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How to write code which minimizes page faults?

P: n/a
Hi!

Pre-requisites:
-------------------
1) Consider I'm about to write a quite large program. Say 500 K
lines.
2) Part of this code will consist of 50 structs with, say, no more
than at most 1K bytes of data.
3) These structs are to be used by all of the other 500K lines in
various places.
4) Linux, SUN Solaris

Design decisions:
-------------------
- Add functions to the structs so they handle their own data. Kind of
C++ OOP.
- Just make the structs carry data, and write macros to handle the
data of each struct, and insert those macros in appropriate places
in the 500 K lines of code, wherever they are used.

This question does not deal in what is good programming in terms of
macros or OOP and data encapsulation in C!!!!! So please no remarks
on this unless it makes your answers to the questions below more
clear.

Question:
--------------------
- I'm afraid that adding code/functions to structs results in worse
locality, i.e. this will result in increased paging. Is that so?

- Is inserting code in the 500K lines wherever it's needed, worth
the effort? or am I over exaggerating the risk and consequences of
page faults?

Thanks in advance
/Sune

Nov 15 '05 #1
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27 Replies


P: n/a
Use of object oriented programming should result it keeping related
code and data in close proximity. This would improve the locality
of reference for code as well as data.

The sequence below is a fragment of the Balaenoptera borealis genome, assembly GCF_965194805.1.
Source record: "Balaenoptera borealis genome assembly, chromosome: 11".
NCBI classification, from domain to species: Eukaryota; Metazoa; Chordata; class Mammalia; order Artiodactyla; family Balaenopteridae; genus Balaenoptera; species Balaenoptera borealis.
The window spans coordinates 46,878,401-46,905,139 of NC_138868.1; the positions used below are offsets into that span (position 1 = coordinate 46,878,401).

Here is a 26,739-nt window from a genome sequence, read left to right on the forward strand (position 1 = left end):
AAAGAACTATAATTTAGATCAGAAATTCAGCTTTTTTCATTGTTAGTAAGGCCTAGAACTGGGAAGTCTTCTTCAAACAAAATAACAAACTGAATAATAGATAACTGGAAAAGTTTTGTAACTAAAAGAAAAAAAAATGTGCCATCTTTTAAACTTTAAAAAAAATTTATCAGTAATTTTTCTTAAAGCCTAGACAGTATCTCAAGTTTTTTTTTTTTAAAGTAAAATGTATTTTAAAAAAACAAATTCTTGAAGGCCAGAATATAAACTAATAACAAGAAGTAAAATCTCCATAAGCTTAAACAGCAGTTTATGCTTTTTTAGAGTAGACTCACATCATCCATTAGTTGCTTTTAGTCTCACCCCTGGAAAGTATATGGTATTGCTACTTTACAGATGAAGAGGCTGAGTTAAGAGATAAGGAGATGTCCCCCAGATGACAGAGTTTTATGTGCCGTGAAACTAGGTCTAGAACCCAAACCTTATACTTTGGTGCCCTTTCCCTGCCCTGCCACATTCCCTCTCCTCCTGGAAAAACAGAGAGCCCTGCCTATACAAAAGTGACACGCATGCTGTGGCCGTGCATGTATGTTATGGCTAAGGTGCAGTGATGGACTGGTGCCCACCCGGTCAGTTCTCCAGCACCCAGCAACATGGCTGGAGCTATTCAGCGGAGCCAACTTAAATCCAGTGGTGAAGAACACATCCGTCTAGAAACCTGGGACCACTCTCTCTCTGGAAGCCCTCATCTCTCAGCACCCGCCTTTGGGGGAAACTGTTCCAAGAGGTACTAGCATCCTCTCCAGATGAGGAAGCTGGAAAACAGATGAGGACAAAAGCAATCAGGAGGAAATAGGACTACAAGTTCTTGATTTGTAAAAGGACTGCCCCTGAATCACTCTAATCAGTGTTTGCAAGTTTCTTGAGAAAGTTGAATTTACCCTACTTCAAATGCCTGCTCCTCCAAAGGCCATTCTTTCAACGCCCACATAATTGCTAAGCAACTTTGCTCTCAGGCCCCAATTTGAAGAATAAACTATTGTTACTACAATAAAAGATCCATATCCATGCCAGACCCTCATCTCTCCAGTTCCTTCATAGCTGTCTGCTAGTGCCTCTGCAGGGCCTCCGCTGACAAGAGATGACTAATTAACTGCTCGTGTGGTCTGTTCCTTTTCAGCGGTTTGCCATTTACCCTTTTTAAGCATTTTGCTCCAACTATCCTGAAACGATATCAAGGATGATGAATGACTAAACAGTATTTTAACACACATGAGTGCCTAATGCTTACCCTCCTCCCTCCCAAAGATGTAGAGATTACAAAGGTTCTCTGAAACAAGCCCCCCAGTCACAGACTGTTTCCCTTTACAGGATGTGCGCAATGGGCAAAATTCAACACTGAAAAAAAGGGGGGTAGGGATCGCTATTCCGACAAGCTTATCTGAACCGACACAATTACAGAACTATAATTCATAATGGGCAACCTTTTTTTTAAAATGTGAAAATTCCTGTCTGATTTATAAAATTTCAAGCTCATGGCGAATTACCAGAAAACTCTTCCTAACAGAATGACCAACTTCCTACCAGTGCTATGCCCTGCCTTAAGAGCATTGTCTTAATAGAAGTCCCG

Other than that, you should not worry about this issue. Do not
compromise readability and maintainability of code to achieve higher
locality of reference.

--
EventStudio 2.5 - http://www.EventHelix.com/EventStudio
Generate Sequence Diagrams in PDF and Word EMF from plain text input

Nov 15 '05 #2

P: n/a
Hi!

What you say makes sense, thanks for sharing.

IF ANYBODY HAS ANYTHING TO ADD, PLEASE DO. I'LL GO BACK TO THIS MESSAGE
ON AND OFF FOR 1-2 WEEKS.

BRs
/Olle

Nov 15 '05 #3

P: n/a
Sune wrote:
Hi!

Pre-requisites:
-------------------
1) Consider I'm about to write a quite large program. Say 500 K
lines.
2) Part of this code will consist of 50 structs with, say, no more
than at most 1K bytes of data.
3) These structs are to be used by all of the other 500K lines in
various places.
4) Linux, SUN Solaris

Design decisions:
-------------------
- Add functions to the structs so they handle their own data. Kind of
C++ OOP.
- Just make the structs carry data, and write macros to handle the
data of each struct, and insert those macros in appropriate places
in the 500 K lines of code, wherever they are used.

This question does not deal in what is good programming in terms of
macros or OOP and data encapsulation in C!!!!! So please no remarks
on this unless it makes your answers to the questions below more
clear.

Question:
--------------------
- I'm afraid that adding code/functions to structs results in worse
locality, i.e. this will result in increased paging. Is that so?

- Is inserting code in the 500K lines wherever it's needed, worth
the effort? or am I over exaggerating the risk and consequences of
page faults?

Thanks in advance
/Sune


Unfortunately, none of the information you've provided says much about
what the (potential) paging behavior of your program will be -- assuming
there's any paging at all. (50 1K structs is a trivial amount, so,
likely, is the amount of machine code corresponding to a 500KLOC source.)

What is more significant here, assuming there's enough data where paging
becomes an issue, is the *pattern* in which data are accessed (this
often works in ways that are counterintuitive, BTW).

Perhaps the classic situation is as follows:
The amount of memory you have is M whatevers.
You access M + 1 whatevers of data in a loop -- i.e. just barely more
than will fit in memory.

If you count the number of page faults that would be generated using a
typical LRU replacement algorithm, you'll see that this is pretty much a
pessimal situation -- which absolutely *clobbers* performance.

If, in this situation, you were to split your loop so it only iterates